of the allegations contained in a complaint is inapplicable to legal conclusions. Threadbare
recitals of the elements of a cause of action, supported by mere conclusory statements, do not
suffice.” Iqbal, 556 U.S. at 678 (citing Twombly, 550 U.S. at 555).
To hold a defendant liable under a § 1983 claim, a plaintiff must show the defendant was
personally involved in the alleged constitutional violation. Personal involvement is an essential
element. Thompson v. Steele, 709 F.2d 381, 382 (5th Cir. 1983). A plaintiff must establish a
causal connection between the alleged constitutional deprivation and the defendant whom he
would hold responsible. See Lozano v. Smith, 718 F.2d 756, 768 (5th Cir. 1983). Here, Plaintiff
does not allege that Warden McDonald or Captain Thompkins were present during the alleged
use of force incident with Officer Charles or that they otherwise caused the incident. Thus, the
claims must be dismissed against Warden McDonald and Captain Thompkins for any allegation
that they are responsible for the alleged use of force incident with Officer Charles.
Plaintiff claims that Warden McDonald violated his constitutional rights based on his
response to Plaintiff’s grievance. As Plaintiff has no constitutional entitlement to an adequate
grievance procedure, this claim should be dismissed for failure to state a claim. See, e.g., Geiger
v. Jowers, 404 F.3d 371, 374 (5th Cir. 2005). Congress requires inmates to exhaust their
“administrative remedies as are available . . .” 42 U.S.C. § 1997e(a). A prison system is not
required to establish grievance procedures, and inmates do not have a basis for a lawsuit because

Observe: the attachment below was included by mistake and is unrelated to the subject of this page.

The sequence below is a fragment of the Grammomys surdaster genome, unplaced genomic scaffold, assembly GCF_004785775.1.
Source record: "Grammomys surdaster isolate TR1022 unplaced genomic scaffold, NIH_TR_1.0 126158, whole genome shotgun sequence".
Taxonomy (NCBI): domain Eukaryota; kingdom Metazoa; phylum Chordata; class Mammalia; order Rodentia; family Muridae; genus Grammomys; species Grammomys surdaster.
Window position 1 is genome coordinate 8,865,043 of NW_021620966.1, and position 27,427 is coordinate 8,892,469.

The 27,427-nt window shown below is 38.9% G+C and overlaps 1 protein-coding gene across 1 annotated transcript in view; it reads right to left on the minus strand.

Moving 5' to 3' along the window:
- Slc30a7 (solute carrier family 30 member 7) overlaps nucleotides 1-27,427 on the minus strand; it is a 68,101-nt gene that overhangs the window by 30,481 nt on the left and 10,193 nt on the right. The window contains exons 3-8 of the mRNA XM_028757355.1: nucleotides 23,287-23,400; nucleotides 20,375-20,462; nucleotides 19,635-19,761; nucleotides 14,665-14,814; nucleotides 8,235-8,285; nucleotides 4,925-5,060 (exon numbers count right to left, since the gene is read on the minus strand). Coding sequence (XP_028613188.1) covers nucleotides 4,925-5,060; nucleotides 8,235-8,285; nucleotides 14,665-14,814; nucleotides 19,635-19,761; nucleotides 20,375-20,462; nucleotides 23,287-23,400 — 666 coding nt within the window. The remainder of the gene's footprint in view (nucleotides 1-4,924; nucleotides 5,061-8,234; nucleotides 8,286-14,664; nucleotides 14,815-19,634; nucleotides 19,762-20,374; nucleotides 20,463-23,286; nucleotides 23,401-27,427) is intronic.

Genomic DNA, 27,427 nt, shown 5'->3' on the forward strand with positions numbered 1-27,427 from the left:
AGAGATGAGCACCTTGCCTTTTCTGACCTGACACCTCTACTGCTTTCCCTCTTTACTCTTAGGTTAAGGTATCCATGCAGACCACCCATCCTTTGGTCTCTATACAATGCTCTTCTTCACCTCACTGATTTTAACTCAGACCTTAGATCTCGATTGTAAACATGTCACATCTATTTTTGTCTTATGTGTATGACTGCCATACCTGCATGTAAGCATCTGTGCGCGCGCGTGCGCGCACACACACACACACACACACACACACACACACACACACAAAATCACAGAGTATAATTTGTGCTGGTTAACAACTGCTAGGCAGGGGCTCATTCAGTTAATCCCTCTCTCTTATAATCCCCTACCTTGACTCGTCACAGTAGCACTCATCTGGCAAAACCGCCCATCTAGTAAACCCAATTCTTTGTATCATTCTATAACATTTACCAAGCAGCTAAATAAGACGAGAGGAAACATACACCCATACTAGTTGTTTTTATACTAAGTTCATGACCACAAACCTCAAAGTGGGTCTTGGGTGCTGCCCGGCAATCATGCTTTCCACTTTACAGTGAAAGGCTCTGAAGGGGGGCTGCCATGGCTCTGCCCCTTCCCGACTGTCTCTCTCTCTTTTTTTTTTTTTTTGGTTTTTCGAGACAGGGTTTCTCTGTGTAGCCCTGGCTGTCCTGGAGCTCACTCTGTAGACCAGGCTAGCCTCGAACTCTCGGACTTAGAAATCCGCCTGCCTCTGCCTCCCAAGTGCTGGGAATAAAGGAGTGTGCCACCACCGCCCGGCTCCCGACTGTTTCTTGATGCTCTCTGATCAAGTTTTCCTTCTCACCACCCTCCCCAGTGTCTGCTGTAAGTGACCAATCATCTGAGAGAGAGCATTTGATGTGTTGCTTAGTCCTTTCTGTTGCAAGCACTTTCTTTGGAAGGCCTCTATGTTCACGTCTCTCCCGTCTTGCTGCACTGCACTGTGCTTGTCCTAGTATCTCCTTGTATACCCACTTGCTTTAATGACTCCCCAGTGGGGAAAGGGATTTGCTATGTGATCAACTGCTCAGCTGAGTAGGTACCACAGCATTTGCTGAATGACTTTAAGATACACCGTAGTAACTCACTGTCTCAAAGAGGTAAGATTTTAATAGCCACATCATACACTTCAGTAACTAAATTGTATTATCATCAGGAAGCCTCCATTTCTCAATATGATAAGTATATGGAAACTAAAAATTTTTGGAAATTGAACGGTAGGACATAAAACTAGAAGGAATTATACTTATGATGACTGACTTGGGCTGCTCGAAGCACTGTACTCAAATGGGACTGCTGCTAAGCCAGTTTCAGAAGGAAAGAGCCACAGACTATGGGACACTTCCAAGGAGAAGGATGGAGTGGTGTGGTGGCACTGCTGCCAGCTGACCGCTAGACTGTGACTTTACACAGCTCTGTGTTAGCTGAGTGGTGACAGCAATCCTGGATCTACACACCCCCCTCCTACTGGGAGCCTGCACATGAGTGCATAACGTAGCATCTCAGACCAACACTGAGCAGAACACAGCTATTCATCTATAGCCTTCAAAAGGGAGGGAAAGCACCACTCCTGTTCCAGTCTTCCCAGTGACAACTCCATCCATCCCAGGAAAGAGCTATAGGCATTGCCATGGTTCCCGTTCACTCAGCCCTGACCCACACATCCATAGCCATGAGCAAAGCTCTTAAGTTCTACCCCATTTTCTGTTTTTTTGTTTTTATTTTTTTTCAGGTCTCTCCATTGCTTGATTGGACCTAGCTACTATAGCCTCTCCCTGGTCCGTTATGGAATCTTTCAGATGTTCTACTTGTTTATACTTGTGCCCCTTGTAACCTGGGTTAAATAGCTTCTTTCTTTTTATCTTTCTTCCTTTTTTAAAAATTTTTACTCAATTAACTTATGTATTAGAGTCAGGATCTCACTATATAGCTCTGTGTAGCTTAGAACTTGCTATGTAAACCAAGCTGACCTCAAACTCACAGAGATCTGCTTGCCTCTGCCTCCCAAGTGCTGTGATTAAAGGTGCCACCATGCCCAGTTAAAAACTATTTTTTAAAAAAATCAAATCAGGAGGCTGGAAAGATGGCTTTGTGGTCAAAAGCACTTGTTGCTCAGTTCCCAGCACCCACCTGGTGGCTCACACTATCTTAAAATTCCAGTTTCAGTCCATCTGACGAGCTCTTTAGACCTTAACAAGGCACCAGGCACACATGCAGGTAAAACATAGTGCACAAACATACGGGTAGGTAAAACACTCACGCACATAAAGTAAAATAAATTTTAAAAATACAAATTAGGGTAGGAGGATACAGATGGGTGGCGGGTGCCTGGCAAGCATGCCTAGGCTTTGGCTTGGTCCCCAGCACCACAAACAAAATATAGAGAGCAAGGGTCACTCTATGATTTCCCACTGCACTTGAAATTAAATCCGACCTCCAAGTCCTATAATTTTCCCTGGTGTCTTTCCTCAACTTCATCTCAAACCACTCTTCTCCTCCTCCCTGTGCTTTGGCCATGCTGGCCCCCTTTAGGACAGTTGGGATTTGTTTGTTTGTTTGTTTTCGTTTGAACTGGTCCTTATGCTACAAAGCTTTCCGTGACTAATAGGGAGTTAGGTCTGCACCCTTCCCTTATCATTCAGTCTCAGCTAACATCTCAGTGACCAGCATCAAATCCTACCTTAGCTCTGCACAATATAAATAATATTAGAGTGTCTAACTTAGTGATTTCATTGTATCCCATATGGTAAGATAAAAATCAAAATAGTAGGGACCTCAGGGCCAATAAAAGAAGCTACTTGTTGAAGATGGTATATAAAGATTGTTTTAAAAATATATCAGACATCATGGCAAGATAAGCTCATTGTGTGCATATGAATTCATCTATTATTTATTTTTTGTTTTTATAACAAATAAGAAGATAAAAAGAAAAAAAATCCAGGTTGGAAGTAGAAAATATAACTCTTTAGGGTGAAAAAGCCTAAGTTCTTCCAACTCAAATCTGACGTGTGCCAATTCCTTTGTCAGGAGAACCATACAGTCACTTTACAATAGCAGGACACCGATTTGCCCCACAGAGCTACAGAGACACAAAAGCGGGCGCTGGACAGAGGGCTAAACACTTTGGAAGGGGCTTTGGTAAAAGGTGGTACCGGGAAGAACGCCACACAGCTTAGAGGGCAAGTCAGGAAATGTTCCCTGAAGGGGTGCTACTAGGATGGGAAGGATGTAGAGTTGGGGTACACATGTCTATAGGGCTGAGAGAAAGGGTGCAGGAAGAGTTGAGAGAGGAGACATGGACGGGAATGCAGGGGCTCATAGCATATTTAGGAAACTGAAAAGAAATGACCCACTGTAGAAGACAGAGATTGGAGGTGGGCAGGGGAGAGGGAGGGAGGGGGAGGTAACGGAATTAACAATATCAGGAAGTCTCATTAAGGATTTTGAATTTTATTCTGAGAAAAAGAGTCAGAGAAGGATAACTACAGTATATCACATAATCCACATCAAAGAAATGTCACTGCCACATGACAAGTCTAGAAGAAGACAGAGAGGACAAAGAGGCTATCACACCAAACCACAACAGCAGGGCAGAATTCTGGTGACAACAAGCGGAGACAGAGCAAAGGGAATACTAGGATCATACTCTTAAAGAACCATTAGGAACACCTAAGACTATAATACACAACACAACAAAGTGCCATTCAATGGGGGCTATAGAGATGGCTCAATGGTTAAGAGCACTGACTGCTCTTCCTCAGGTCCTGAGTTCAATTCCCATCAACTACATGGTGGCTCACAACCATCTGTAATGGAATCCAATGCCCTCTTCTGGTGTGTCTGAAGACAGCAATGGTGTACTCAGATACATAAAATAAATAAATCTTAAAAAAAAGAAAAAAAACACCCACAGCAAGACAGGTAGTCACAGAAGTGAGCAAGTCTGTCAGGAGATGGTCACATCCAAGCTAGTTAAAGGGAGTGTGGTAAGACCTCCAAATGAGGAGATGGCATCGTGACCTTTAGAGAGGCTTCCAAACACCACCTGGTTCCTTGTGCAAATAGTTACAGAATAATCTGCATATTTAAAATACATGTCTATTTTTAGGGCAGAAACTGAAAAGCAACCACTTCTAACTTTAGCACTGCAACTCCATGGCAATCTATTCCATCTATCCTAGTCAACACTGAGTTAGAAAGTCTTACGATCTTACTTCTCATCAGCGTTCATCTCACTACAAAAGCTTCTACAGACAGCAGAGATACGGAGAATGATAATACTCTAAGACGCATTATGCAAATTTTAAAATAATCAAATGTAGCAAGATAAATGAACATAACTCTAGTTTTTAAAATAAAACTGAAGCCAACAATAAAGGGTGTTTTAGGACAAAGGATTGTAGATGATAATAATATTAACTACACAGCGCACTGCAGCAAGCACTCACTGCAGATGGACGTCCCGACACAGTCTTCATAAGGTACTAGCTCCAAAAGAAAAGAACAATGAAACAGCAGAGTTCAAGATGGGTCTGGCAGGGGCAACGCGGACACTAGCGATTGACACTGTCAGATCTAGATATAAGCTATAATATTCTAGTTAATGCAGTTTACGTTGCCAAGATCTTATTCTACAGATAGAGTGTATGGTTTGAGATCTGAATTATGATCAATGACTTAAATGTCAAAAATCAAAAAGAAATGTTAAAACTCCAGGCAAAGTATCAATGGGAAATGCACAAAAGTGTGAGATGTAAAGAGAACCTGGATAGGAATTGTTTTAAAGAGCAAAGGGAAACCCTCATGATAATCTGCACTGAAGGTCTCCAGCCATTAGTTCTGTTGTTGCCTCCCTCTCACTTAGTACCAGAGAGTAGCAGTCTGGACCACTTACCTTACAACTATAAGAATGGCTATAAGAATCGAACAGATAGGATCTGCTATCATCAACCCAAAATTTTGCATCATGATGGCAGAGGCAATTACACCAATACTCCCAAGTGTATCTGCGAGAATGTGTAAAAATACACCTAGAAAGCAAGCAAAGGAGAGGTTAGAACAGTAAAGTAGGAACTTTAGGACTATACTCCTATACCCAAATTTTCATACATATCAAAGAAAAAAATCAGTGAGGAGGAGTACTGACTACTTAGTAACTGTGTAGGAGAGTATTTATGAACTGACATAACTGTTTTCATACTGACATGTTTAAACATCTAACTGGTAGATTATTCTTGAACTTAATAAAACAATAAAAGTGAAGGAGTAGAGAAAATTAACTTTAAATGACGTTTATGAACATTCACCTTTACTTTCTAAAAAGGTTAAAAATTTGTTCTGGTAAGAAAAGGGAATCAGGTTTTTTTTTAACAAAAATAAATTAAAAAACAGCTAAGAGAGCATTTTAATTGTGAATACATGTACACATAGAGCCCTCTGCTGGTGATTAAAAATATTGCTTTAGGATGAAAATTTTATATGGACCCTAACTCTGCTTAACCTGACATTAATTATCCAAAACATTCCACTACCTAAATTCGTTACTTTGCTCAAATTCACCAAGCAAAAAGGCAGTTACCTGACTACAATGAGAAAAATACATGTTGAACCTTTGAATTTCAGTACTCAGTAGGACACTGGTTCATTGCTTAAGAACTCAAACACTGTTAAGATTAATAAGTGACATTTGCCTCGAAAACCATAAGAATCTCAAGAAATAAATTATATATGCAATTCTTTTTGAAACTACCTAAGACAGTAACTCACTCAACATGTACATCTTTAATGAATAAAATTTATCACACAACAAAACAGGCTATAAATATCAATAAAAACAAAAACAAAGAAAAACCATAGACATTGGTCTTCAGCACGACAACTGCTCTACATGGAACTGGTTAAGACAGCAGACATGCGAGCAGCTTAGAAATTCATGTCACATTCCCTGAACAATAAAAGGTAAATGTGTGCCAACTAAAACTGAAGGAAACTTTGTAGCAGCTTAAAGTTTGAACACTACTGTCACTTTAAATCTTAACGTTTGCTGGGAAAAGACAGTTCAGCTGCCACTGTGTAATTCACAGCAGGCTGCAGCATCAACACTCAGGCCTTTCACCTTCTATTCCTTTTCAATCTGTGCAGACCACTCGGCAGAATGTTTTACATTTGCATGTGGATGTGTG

a prison system has not established grievance procedures or fails to adhere to its procedures. 42
U.S.C. § 1997e(b). The Fifth Circuit has made it clear that inmates do not have a basis for a
meritorious civil rights lawsuit just because they are unhappy with grievance procedures:
Geiger does not have a federally protected liberty interest in having these
grievances resolved to his satisfaction. As he relies on a legally nonexistent
interest, any alleged due process violation arising from the alleged failure to
investigate his grievances is indisputably meritless.
Geiger, 404 F.3d at 374. Congress established the exhaustion requirement to give prisons and
jails the first opportunity to address complaints by inmates, but inmates do not have a basis for a
lawsuit because they are dissatisfied with the results of the grievance procedures. As a result,
Plaintiff’s claim against Warden McDonald for responding to his grievance must be dismissed as
frivolous because it has no arguable basis in law.
Plaintiff asserts that Captain Thompkins retaliated against him because Plaintiff filed a
grievance three (3) months before the alleged use of force incident. Prison officials may not